• 650 WH * 1/12v battery * 1/0.85 eff inverter * 3 days * 1/0.50 max discharge = 406 Amp*Hours @ 12 volts
    Now, given that this is a house boat, has a generator, you are not there all of the time, and you may be limited in weight/space for a battery bank--dropping the bank down to 200 Amp*Hours would not be out of the question (you will have to watch charging to make sure you do not run the battery below 20% state of charge and get it recharged > 80% before storage)--Knowing your 1/2 sized bank will need to be replaced 2x+ as often as the larger bank.

    Hardware wise--250 Watts of solar panels is not that much... MorningStar makes a wide range of PWM (cheaper) and MPPT type (more expensive) charge controllers. On the "high end", look at Morningstar SunSaver 15 Amp MPPT Solar Charge Controller. For a PWM controller, you probably need to look at a 25-30 amp minimum rated controller (MPPT does current limit so you can run at the limit without a problem).

    Morning Star also has had a Dual Battery PWM charger
    for use with Starting and House battery systems.

    If you want/need more solar panels, you can also look at the brand new Morning Star TriStar MPPT controllers (45 and 60 amp)... Very nice units.

    You may also want to look at the Rogue MPPT controller too.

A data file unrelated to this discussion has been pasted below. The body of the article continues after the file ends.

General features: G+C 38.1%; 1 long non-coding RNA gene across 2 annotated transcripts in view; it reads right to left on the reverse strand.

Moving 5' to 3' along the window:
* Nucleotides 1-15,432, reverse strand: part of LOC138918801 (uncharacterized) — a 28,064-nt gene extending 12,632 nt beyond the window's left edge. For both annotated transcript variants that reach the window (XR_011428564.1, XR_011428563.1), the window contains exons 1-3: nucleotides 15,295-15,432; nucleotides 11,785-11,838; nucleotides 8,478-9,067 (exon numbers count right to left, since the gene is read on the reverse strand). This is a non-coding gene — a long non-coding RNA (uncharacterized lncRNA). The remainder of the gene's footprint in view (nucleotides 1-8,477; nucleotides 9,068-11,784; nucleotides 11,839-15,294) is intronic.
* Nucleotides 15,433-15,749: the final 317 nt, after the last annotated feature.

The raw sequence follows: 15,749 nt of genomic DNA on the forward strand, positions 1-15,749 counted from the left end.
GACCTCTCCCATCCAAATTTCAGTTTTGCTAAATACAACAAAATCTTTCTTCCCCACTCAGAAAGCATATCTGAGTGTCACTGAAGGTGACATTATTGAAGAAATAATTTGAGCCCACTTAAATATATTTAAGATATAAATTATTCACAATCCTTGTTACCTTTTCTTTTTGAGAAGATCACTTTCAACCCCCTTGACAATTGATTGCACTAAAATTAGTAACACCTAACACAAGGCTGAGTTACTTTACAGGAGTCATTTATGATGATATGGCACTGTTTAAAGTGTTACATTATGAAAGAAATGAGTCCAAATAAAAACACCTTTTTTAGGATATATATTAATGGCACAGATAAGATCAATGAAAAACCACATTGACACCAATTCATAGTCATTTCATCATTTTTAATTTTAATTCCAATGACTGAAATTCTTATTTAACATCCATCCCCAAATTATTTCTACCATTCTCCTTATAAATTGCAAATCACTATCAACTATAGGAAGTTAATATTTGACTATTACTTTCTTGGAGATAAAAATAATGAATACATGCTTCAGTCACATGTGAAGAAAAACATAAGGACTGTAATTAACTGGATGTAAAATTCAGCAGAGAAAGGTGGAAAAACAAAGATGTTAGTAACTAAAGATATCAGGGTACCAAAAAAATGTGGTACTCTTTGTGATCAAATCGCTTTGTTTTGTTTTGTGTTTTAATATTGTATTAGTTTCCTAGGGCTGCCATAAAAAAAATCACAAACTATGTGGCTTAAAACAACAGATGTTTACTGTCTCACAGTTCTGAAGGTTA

Xantrex also makes very nice larger MPPT controller and has very reliable PWM too.

    The inverter is also an important choice for your system... Some really consume power (6-8 watts or more with no loads) and others have a standby mode where they run a pulse of 120 VAC every couple of seconds to see if there is an >8 watt 120 VAC load... For a smaller 12 volt system the TSW (True Sine Wave) MorningStar 300 watt/600 watt surge/12 volt inverter is a nice product.

    If you have larger loads, some folks will put on a second, large and cheap MSW inverter (run a pump, microwave, etc.)--they do work for the most part--but if you can justify a TSW--I would high recommend one.

    To monitor your battery bank--I really like to recommend a Battery Monitor. Victron Energy also makes a couple of battery monitors that a few people here have recommended too.

    There are lots of FAQ's you can read (on PWM/MPPT controllers, Battery Banks, Inverters, etc...). Please let us know what more information you are looking for.

    -Bill
    Near San Francisco California: 3.5kWatt Grid Tied Solar power system+small backup genset
  • fredrhodesfredrhodes Registered Users Posts: 7
    Re: Houseboat Solar

    Bill great info thank you so much!! I have plenty of space for batteries so will probably try to go upwards of 450 amp hours, I would guess more reserve is good and due to it sitting all week in the sun it should charge the batteries to capacity by the weekend.

    Ok on the charge controller, the3 BP 175's in series will be at about 110 volts. It doesn't look like the charger controller you reccomended will work, or will it handle that high of D/C voltage input? I had originally looked into a Xantrex XW because it would take the larger panel voltage. But if there is another cheaper option I am open for sure. My useage is going to be very low, and I have no choice on the panel size for a couple of reasons. One I have the panels, and two the space on the boat is limited.

    You didn't mention a 120 / 12 charger, any suggestions? Again thanks for your help!!